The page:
Don’t say “I’m thinking to buy a new car.”
The correct way is “I’m thinking about buying a new car.”
There are actually multiple prepositions we can use after the verb “think,” but what’s the difference between them? That’s what you’ll learn in today’s lesson.
How can you improve your grammar so that you don’t make mistakes with prepositions? I have resources for all levels – from my Basic & Intermediate Grammar E-Books to my Advanced Grammar Course. These lessons will explain English grammar clearly, so you can understand and use it confidently!
All right, let’s learn about all these different words we can use after “think.”
Think about / Think of
The two most common prepositions used after the verb “think” are “about” and “of.” They are very similar, but there is a small difference.
Usually when you “think of something,” it is a brief moment – just a few seconds. It is also used for opinions. When you “think about something” you are considering it for a longer time – like a few minutes or more.
Every time I hear this song, I think of my mother.
(thinking for a few seconds)
What do you think of my new haircut?
I’m thinking about moving to a different city.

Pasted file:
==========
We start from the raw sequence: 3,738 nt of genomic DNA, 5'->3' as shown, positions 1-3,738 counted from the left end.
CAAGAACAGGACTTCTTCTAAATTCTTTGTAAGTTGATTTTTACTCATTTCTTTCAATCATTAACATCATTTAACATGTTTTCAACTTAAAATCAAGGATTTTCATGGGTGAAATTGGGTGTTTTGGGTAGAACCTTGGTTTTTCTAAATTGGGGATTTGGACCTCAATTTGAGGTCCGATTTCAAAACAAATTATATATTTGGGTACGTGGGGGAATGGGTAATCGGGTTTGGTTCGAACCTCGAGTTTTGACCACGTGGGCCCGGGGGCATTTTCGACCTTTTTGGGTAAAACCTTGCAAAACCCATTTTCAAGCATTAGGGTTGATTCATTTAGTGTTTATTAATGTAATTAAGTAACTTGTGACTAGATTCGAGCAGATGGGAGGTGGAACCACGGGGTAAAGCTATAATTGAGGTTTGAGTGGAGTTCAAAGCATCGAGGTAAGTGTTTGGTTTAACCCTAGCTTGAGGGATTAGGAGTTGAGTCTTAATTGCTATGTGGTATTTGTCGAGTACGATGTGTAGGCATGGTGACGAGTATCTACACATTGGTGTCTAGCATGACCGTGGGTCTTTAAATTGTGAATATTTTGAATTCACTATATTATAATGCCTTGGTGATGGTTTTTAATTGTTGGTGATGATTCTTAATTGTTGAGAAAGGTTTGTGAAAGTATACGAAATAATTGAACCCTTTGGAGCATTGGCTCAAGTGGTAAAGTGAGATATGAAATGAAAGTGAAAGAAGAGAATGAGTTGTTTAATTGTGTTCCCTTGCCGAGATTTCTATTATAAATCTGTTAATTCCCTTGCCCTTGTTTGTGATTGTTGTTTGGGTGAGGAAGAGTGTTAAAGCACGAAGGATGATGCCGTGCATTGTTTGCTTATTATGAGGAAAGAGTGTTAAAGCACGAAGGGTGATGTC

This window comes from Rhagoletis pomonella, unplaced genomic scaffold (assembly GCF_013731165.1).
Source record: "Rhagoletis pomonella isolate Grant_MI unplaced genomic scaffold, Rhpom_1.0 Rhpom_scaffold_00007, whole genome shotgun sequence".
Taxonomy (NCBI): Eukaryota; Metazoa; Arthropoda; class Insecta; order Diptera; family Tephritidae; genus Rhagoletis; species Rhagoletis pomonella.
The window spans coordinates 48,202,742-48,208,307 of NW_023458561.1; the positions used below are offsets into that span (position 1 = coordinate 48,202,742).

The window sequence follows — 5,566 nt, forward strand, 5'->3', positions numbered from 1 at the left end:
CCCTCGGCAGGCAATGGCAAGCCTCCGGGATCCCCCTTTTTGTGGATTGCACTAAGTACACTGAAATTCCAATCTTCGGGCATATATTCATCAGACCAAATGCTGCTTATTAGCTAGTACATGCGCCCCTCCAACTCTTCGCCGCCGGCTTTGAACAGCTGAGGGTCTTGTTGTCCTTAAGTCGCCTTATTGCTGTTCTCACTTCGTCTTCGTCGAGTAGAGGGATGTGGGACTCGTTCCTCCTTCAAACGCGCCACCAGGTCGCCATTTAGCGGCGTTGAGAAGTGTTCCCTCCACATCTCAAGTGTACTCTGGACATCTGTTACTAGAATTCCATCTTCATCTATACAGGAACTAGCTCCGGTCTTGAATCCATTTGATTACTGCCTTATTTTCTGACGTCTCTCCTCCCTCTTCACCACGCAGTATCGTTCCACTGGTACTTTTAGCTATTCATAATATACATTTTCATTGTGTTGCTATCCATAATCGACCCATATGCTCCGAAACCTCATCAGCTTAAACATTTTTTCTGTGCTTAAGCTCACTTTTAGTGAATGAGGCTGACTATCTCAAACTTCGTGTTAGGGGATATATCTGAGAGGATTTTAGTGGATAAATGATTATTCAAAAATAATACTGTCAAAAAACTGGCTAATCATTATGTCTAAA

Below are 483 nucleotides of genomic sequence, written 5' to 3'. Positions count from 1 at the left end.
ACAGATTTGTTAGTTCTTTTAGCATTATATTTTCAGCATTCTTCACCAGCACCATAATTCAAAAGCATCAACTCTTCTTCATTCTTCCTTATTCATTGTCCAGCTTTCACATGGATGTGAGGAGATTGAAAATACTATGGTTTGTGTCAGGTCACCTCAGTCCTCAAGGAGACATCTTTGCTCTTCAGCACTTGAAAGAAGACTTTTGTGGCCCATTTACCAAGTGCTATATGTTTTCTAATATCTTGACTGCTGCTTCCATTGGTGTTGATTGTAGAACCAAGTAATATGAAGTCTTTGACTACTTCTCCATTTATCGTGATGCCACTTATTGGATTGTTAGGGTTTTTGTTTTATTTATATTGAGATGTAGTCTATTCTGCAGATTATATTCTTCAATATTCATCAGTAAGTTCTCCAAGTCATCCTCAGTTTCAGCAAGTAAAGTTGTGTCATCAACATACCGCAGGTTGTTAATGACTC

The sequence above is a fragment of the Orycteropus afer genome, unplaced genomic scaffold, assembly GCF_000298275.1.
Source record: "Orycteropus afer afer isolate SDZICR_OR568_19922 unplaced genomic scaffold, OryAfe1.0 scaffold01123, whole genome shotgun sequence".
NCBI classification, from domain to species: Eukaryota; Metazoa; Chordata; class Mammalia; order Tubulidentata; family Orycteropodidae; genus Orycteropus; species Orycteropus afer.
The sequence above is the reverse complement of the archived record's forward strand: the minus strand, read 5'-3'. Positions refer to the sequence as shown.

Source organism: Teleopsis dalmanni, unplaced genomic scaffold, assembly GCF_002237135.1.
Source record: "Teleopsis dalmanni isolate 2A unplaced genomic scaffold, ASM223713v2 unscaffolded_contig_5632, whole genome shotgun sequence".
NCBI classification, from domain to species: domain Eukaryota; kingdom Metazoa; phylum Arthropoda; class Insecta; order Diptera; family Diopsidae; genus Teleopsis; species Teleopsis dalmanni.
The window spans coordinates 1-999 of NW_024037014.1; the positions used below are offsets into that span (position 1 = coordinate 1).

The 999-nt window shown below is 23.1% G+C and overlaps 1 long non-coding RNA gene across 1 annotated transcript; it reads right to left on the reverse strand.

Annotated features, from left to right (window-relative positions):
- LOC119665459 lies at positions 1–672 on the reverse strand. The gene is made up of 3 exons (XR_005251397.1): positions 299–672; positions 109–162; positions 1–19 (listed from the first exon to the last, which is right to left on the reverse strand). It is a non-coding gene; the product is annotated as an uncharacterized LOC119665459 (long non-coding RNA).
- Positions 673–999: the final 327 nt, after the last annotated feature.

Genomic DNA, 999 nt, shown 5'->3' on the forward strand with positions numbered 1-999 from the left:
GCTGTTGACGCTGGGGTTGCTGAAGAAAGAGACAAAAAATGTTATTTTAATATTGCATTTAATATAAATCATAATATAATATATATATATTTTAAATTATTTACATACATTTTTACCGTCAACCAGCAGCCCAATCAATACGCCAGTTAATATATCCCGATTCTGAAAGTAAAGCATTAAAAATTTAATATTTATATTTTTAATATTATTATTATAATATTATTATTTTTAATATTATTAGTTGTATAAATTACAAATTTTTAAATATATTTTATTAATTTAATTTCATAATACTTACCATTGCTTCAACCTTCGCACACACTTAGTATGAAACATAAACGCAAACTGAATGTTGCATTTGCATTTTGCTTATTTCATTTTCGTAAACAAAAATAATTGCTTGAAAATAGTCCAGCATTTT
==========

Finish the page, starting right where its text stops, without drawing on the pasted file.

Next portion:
I still get angry when I think about all the rude things my sister said to me.
(thinking for a few minutes or more)
Common error: Don’t use “think to” for “considering.”
- I’m thinking to do an intensive English course in Canada.
- I’m thinking about doing an intensive English course in Canada.
Think over / Think through
Use the prepositions “over” and “through” when you need to consider a topic carefully or think about it for a longer time (hours, days, or weeks).
- I’m not sure which course I want to take. Let me think it over for a while.
- I’ll need some time to think through your proposal. Can I call you back next week?
Think ahead / Think back
The preposition “ahead” is used for thinking about the future:
- We need to think ahead at least five years if we want our company to have long-term success.
The preposition “back” is used for thinking about the past:
- I like to think back on my college years; that was a great time in my life.
“Think up” is an expression that means to imagine, invent, or create an idea.
- We need to think up a way to distract Laura while we plan her surprise party.
- I spent half an hour trying to think up a good excuse for why I was late to work.
- Let’s think up some new strategies for increasing sales.
“Think to” is most frequently used with “myself” – when you think about something, but you don’t say it or share it with any other person. “Think to myself” is often followed by a direct statement of the thought.
- Whenever I’m in a meeting at work, I think to myself, “This is a huge waste of time.”
“Didn’t think to” can also be used when something did not even enter your mind.
- Sorry I didn’t see your message – I didn’t think to check my e-mail before I left the house.
- I’m annoyed because all my friends went to the movies and didn’t think to invite me.